Despite the professed commitment of the World Bank’s executive directors and our best
efforts to ensure an
open, transparent and merit-based process for the selection of the World Bank president,
institution is once again led by a US national. This follows the highly illegitimate process that
saw the US candidate run unopposed, keeping the 75-year-old ‘Gentleman’s Agreement’ firmly
This was a “race” steeped in geopolitics
with little incentive for Southern (or other) candidates to put their name
forward to compete with the US nominee.
While we will say farewell for
now, we hope to count on your continued support in holding Mr. Malpass and the
World Bank generally accountable for their actions (or omissions).
As you also know, whatever the
challenges and geopolitical realities, we strongly believe that the World Bank and IMF
must change their leadership selection processes so that both institutions have
leaders with the required skills and experience, selected through an open, fair
and transparent process.
Many have focused on how David Malpass will implement the directives coming out of the Trump administration in Washington. In particular that means viewing international affairs, including international economic affairs, as a zero-sum game. And the principle target of the Trump administration has been China.
But what will a Malpass presidency really mean for China after all? Much like the discussion of the trade war, when the US places indiscriminate tariffs on Chinese goods, while this may hurt Chinese exporters, the ones who really pay for the tariffs are American consumers. A Malpass-led World Bank attempted assault on China might end up hurting the US more than China. Let’s look at some of the most relevant areas:
Belt and Road Initiative (BRI) projects – the presumption is that a Malpass-led World Bank will steer clear of BRI projects, in line with Trump administration views that there should be less financial cooperation with China. But BRI projects are again not generally capital constrained. There are plenty of other lenders lined up to work in conjunction with BRI projects, particularly the Chinese policy banks – behemoths with much bigger balance sheets than the World Bank. There are also other development finance institutions and regional development banks ready to cooperate. In the end the World Bank will be side lined in many important infrastructure and economic development projects, reducing its scope for influence as countries increase their cooperation with, and possibly reliance on, other financial institutions. Malpass thus looks like a gift to the Asian Infrastructure Investment Bank, the BRICS New Development Bank (NDB) and the Chinese policy banks, who will all gain influence while the influence of the World Bank declines.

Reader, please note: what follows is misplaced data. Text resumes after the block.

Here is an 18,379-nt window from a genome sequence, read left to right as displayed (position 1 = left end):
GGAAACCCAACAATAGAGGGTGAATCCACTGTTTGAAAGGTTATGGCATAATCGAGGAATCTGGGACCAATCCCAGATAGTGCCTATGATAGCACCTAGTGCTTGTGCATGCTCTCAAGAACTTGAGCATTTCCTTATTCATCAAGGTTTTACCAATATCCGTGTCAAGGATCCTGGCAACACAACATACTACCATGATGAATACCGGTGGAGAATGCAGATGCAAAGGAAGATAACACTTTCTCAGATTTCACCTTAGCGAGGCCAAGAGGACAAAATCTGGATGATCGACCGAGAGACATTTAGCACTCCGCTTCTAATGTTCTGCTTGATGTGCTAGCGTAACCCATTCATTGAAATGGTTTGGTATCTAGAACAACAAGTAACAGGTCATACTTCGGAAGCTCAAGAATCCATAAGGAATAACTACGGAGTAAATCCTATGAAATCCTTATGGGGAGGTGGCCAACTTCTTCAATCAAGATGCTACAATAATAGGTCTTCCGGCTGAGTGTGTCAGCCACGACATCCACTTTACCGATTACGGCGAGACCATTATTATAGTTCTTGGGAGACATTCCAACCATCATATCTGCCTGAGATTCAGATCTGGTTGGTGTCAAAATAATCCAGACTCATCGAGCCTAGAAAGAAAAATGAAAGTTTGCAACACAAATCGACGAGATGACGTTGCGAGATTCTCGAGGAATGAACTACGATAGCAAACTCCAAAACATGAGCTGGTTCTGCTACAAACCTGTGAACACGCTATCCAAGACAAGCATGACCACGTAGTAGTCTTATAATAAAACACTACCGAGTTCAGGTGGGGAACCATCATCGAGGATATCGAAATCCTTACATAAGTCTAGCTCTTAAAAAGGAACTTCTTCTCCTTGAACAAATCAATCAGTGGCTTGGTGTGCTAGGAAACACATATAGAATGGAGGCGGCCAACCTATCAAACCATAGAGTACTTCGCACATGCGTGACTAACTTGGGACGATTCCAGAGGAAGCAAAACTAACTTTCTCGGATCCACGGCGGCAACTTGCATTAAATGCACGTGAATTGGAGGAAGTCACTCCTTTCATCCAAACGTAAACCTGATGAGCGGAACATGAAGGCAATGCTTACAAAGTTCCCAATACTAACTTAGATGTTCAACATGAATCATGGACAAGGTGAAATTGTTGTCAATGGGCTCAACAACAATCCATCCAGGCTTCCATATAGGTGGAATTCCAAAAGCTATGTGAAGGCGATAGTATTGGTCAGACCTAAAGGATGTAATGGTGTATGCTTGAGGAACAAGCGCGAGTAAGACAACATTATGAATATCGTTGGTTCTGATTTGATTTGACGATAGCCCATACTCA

Energy sector – the denials of the Trump administration and their republican backers have zero impact on the reality of climate change. In the meantime there is a global race to develop leadership in low-carbon technologies and industries. A World Bank that eschews clean energy projects in favour of coal financing, oil exploration or other high carbon projects, will leave the way clear for others in this space. World Bank financed clean energy projects could certainly use Chinese technology, as the Bank-mandated procurement frameworks would have been fairly open, level playing fields. Non-World Bank projects, especially those financed under BRI (see above) are free to tie financing to certain procurement choices. This leaves Chinese wind turbine, hydropower and solar conglomerates well placed to use Chinese financial muscle to help them drive down the marginal cost of their offering with learning-by-doing approaches. A World Bank change of heart on clean energy is not likely to actually reduce the demand for these technologies, so the Chinese will be aiming to develop dominant market shares for their companies. That’s a win for Chinese industrial policy.